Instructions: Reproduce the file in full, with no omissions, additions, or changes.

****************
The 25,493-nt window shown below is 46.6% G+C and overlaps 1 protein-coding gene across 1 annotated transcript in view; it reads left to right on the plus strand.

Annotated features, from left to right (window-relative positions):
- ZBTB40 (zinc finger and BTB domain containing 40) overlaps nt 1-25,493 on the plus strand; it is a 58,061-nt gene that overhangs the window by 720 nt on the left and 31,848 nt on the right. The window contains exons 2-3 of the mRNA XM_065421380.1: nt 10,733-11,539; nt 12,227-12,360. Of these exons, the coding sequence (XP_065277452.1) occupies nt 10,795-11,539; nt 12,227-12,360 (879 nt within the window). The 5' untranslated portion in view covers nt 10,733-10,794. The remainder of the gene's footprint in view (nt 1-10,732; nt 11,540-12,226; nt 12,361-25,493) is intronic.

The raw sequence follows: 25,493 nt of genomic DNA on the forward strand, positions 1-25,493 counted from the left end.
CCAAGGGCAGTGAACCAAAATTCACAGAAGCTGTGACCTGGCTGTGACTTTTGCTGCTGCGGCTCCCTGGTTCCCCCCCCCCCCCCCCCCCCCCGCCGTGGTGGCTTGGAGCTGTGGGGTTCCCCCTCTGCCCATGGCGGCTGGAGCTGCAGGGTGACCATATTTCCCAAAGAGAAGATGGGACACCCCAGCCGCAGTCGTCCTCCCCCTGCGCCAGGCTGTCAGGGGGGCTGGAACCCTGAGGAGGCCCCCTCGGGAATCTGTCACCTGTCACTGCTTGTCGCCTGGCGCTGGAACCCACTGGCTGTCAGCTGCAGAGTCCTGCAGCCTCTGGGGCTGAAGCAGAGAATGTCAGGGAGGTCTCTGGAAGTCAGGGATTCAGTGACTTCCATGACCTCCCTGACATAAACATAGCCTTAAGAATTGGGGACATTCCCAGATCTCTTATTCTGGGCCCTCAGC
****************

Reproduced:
The 25,493-nt window shown below is 46.6% G+C and overlaps 1 protein-coding gene across 1 annotated transcript in view; it reads left to right on the plus strand.

Annotated features, from left to right (window-relative positions):
- ZBTB40 (zinc finger and BTB domain containing 40) overlaps nt 1-25,493 on the plus strand; it is a 58,061-nt gene that overhangs the window by 720 nt on the left and 31,848 nt on the right. The window contains exons 2-3 of the mRNA XM_065421380.1: nt 10,733-11,539; nt 12,227-12,360. Of these exons, the coding sequence (XP_065277452.1) occupies nt 10,795-11,539; nt 12,227-12,360 (879 nt within the window). The 5' untranslated portion in view covers nt 10,733-10,794. The remainder of the gene's footprint in view (nt 1-10,732; nt 11,540-12,226; nt 12,361-25,493) is intronic.

The raw sequence follows: 25,493 nt of genomic DNA on the forward strand, positions 1-25,493 counted from the left end.
CCAAGGGCAGTGAACCAAAATTCACAGAAGCTGTGACCTGGCTGTGACTTTTGCTGCTGCGGCTCCCTGGTTCCCCCCCCCCCCCCCCCCCCCCGCCGTGGTGGCTTGGAGCTGTGGGGTTCCCCCTCTGCCCATGGCGGCTGGAGCTGCAGGGTGACCATATTTCCCAAAGAGAAGATGGGACACCCCAGCCGCAGTCGTCCTCCCCCTGCGCCAGGCTGTCAGGGGGGCTGGAACCCTGAGGAGGCCCCCTCGGGAATCTGTCACCTGTCACTGCTTGTCGCCTGGCGCTGGAACCCACTGGCTGTCAGCTGCAGAGTCCTGCAGCCTCTGGGGCTGAAGCAGAGAATGTCAGGGAGGTCTCTGGAAGTCAGGGATTCAGTGACTTCCATGACCTCCCTGACATAAACATAGCCTTAAGAATTGGGGACATTCCCAGATCTCTTATTCTGGGCCCTCAGC